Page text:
Lens Flare: What Is It And How Do You
by Bob Shell
photo at left was taken with a zoom lens without a lens hood. The
photo on the right was taken with the same lens in the same location,
but with a properly designed lens hood. A lens hood can make the
difference between a disaster and a good photo.
Lens flare is one of those optical phenomena which can
ruin an otherwise perfect photograph, and all too often you don’t
know it until after the fact when you get your photos back from processing.
Lens flare can show up as yellow-orange streaks, geometrically shaped
spots, or an overall haze which reduces contrast and saturation and masks
Lens flare, also called veiling glare, is caused by light reflecting inside
the lens, either from lens surfaces or from internal components in the
lens. At every lens surface where the lens meets air a certain amount
of light will be reflected. Modern lens coatings have reduced the amount
of this reflection, but none can eliminate it.
The more air/glass interfaces a lens contains, the more light will potentially
be reflected and cause problems in your photos. Modern zoom lenses often
contain a large number of individual lenses (lens elements) inside their
When you look at lens specifications you will usually see something labeled
“Elements/Groups” followed by a number like 18/10.
This means that this particular lens has 18 separate lens elements in
its barrel, but some are cemented together into groups. The number of
air/glass interfaces capable of causing lens flare is normally the number
of groups doubled, so this hypothetical lens would have 20 air/glass interfaces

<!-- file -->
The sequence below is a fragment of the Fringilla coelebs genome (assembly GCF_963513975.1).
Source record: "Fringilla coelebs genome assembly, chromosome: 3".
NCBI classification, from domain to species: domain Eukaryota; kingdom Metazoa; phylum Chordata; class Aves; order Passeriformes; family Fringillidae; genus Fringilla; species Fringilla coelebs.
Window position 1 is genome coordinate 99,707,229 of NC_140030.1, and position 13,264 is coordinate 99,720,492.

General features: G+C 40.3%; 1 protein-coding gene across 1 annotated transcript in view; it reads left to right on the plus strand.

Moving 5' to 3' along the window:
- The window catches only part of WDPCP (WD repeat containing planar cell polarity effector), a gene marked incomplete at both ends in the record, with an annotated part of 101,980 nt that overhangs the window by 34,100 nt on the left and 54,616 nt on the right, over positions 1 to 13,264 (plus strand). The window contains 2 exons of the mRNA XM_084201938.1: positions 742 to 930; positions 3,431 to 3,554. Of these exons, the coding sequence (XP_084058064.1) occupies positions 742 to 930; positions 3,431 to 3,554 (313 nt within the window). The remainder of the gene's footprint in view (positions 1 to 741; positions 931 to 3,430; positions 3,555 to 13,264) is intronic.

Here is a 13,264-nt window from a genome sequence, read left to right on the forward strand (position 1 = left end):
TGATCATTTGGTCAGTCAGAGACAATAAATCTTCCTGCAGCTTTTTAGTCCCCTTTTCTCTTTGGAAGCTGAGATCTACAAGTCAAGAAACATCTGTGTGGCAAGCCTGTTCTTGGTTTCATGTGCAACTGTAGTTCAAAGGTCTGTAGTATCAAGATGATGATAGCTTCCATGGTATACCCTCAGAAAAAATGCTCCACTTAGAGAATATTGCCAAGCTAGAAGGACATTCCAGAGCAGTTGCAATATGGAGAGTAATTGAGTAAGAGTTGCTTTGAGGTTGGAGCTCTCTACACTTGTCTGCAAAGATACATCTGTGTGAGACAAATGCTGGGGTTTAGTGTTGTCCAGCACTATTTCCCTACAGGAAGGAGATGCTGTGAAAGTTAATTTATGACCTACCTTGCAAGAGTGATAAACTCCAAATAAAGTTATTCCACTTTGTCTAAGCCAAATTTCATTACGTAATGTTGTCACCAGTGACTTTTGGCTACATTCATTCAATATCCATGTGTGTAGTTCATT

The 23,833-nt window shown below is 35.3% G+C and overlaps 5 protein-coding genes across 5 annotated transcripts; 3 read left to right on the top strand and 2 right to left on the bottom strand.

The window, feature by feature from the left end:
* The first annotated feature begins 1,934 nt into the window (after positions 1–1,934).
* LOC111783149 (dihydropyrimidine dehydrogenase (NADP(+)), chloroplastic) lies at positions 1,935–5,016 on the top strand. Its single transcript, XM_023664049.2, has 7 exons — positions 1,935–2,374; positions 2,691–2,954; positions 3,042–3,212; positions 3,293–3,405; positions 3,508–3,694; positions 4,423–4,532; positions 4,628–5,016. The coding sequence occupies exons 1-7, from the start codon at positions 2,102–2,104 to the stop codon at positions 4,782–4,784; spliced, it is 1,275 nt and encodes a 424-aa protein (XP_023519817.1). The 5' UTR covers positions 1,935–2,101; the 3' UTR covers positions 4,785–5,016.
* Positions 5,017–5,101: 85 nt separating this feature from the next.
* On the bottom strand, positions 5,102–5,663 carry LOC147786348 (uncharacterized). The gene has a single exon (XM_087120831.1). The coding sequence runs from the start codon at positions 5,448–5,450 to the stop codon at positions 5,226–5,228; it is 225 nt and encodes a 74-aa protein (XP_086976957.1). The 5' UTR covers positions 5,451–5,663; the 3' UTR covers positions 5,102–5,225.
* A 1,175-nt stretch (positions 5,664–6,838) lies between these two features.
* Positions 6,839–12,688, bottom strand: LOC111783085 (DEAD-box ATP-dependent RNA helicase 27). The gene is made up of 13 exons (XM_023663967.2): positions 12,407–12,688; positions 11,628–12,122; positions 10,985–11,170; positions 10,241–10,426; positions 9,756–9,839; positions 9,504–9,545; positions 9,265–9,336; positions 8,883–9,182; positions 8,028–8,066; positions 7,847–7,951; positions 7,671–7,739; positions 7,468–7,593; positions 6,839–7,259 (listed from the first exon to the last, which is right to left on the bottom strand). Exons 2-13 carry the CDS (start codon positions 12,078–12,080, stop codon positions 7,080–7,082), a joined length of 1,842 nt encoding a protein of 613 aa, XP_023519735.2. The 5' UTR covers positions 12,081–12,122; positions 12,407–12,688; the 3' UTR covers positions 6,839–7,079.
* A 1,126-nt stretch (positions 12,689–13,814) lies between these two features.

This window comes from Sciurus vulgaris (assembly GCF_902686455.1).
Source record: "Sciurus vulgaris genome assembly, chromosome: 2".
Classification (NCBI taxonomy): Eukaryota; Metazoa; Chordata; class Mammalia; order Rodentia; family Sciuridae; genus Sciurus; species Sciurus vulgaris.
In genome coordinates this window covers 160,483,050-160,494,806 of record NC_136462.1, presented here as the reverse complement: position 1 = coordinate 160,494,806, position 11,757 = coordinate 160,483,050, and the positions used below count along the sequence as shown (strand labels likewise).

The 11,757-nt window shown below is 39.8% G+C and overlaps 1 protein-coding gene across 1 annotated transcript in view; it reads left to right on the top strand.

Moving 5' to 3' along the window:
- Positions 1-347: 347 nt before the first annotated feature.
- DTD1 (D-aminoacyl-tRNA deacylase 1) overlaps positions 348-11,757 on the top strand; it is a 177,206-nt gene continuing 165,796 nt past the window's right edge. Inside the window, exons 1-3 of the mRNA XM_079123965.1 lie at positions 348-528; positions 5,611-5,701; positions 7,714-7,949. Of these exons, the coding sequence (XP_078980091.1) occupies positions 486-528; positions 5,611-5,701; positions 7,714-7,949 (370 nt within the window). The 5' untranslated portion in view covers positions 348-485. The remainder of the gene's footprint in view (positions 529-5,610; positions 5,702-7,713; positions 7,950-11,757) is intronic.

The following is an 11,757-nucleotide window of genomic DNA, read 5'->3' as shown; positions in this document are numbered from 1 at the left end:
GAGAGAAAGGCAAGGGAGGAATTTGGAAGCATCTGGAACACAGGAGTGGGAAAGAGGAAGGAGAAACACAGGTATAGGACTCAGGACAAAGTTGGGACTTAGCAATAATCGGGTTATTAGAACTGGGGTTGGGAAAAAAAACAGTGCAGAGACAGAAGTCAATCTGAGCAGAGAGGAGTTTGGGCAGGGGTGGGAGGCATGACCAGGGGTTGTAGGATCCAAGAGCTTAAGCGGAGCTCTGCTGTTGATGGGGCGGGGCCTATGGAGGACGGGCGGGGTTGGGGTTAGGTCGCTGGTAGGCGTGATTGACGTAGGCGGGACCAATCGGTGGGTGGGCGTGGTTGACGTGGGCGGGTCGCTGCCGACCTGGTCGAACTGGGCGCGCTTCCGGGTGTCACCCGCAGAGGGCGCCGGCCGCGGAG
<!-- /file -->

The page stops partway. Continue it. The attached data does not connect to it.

and would likely be prone to lens flare.
Problem causing flare is usually caused by very bright lights within the
image area, such as the sun in the sky, or just outside the image area.
Typically it is the lights just outside the image area, those you don’t
see when composing your image, which cause the problems. Contrary to what
some people believe, there is no filter which will correct for lens flare.
In fact, by adding two more air/glass surfaces, a filter may simply make
The solution for lens flare is a properly designed lens hood. I personally
believe that no lens should ever be used without a proper lens hood, and
some manufacturers apparently agree and include good lens hoods with their
For those lenses which do not come with hoods, most manufacturers offer
lens hoods specifically designed for the lens as accessories, and generic
hoods are available in those cases in which the manufacturer does not
For very serious professional photography the manufacturer’s lens
hood is often replaced with a bellows type lens hood sometimes called
a compendium. These are standard equipment in the motion picture industry
and are also available for use with most still cameras.
Their advantage is that they can be adjusted to exactly match the focal
length of the lens in use for maximum blocking of extraneous light. Although
somewhat large and inconvenient for use in 35mm cameras in the field,
I consider them essential equipment for my medium format cameras in my
Lens hoods come in a variety of shapes and lengths. Make sure you
get the one that is right for your lens.
Professional bellows lens hoods are the best for professional
use but are less convenient than hoods which do not adjust.